Developers and tenants typically want 50 footcandles on the work surface. But when tenants move in, partitions go up. This blocks some of the light from recessed fixtures. Because there is no overlap of light, there are dark areas on work surfaces and walls. Either tenants overcompensate for the bad design with more task lighting or owners install more recessed fixtures. This can lead to more watts per square foot than a facility was originally designed for.
“What an owner or an occupant really wants is a relatively low or moderate level of ambient light — about 25 to 35 footcandles,” Steffy says. “If it’s done using direct-indirect or indirect fixtures, then it doesn’t matter where someone sets up partitions. An occupant or a tenant can add task lighting to bring the light levels up to about 50 to 60 footcandles at the work surface.”
To provide this kind of coverage using recessed fixtures would require a greater density of fixtures. That would push the cost of this low-cost alternative closer to that of a well-designed system using indirect lighting and pendant fixtures, Steffy says.
To avoid problems with glare and dark areas on the underside of the fixture, an indirect-direct lighting fixture should provide 2 to 6 percent direct lighting component, says David Nelson, a principal with Clanton and Associates. More direct light than that is acceptable if energy efficiency is paramount, Steffy says. In that case, up to 30 percent direct lighting may be used. But, he says, if the space is open office space where computers are used, that much direct lighting is going to cause a glare problem.
To provide the right balance of light, more and more owners are using direct-indirect pendant fixtures. These fixtures cost more than 2-by-4 recessed fixtures — perhaps one and half times as much — but when installation costs are included, the cost difference might disappear.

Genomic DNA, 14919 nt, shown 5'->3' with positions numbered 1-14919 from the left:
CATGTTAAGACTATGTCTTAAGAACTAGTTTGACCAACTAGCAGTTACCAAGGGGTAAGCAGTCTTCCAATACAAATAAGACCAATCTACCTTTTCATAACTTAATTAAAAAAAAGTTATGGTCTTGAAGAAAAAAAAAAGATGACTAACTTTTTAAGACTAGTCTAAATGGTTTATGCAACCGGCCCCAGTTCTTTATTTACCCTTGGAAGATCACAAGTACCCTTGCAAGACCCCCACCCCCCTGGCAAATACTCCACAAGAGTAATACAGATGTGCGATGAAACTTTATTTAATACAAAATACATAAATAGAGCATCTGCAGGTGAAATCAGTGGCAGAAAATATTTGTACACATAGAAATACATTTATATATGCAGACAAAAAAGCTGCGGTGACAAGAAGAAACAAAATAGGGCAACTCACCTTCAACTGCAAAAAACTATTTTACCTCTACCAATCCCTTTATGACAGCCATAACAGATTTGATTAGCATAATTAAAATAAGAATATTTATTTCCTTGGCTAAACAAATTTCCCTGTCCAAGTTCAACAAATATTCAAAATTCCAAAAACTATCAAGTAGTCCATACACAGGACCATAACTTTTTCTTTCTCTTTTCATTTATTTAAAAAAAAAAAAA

Nelson says that when considering all the costs involved — technology and installation — there is no cost difference between a good direct-lighting system using 2-by-4s and an indirect lighting system using 2-by-4s. And there is probably only a 5 percent cost premium with an indirect-direct system using pendants when installation of these fixtures is considered.
Recessed fixtures cost between $60 and $80, plus all the junction boxes and wiring that is needed, and the labor to install it. Nelson says an 8-foot pendant is much easier to install, taking less labor, and has one junction box for an entire row of fixtures, saving on material and equipment. “You can make up the difference between the two with labor and some material savings,” he says.
Finding the most effective way to use light is the first place to start to realize a cost-effective system.
“Efficiency means finding ways to direct light only where it is needed,” Steffy says. “It doesn’t mean necessarily less light; it doesn’t mean blasting even energy-efficient light; it means using only as much as you need where you need it.”
Lighting experts perceive lighting designs in two or three layers with an energy-use target, driven by ASHRAE/IESNA Standard 90.1-2001 and local energy codes, of 1.3 to 1.9 watts per square foot depending on the type of office and the tasks involved.
However, with properly selected luminaires and lamp wattages, along with electronic ballasts and carefully planned layouts, a typical open office lighting scheme might connect at 1.25 watts per square foot.
The first step is to consider a low to moderate level of ambient light, typically provided by recessed or pendant fixtures. The energy use should be about 0.75 watts per square foot.
A second layer is task lighting, integrated into furniture or free-standing, at about 0.3 watts per square foot.
A third, optional layer is accent lighting. The lighting typically focuses on specific architectural features or artwork. Accent lighting typically uses only about 0.2 watts per square foot.